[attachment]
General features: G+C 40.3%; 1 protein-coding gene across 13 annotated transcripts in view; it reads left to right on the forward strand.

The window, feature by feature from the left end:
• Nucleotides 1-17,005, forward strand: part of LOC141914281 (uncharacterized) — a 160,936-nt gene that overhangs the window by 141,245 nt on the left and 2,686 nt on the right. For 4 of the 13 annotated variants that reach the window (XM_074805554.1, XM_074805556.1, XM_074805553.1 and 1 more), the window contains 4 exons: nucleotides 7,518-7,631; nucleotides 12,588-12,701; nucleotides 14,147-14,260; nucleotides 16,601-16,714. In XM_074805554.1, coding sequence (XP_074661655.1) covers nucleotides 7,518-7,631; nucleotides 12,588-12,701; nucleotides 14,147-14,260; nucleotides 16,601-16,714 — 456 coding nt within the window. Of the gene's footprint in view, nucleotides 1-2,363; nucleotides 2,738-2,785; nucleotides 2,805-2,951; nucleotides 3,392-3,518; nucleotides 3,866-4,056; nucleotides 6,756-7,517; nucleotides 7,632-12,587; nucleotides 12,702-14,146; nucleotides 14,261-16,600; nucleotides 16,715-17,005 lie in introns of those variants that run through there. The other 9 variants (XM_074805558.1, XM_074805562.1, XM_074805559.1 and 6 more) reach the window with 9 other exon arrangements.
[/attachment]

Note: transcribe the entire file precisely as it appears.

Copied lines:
General features: G+C 40.3%; 1 protein-coding gene across 13 annotated transcripts in view; it reads left to right on the forward strand.

The window, feature by feature from the left end:
• Nucleotides 1-17,005, forward strand: part of LOC141914281 (uncharacterized) — a 160,936-nt gene that overhangs the window by 141,245 nt on the left and 2,686 nt on the right. For 4 of the 13 annotated variants that reach the window (XM_074805554.1, XM_074805556.1, XM_074805553.1 and 1 more), the window contains 4 exons: nucleotides 7,518-7,631; nucleotides 12,588-12,701; nucleotides 14,147-14,260; nucleotides 16,601-16,714. In XM_074805554.1, coding sequence (XP_074661655.1) covers nucleotides 7,518-7,631; nucleotides 12,588-12,701; nucleotides 14,147-14,260; nucleotides 16,601-16,714 — 456 coding nt within the window. Of the gene's footprint in view, nucleotides 1-2,363; nucleotides 2,738-2,785; nucleotides 2,805-2,951; nucleotides 3,392-3,518; nucleotides 3,866-4,056; nucleotides 6,756-7,517; nucleotides 7,632-12,587; nucleotides 12,702-14,146; nucleotides 14,261-16,600; nucleotides 16,715-17,005 lie in introns of those variants that run through there. The other 9 variants (XM_074805558.1, XM_074805562.1, XM_074805559.1 and 6 more) reach the window with 9 other exon arrangements.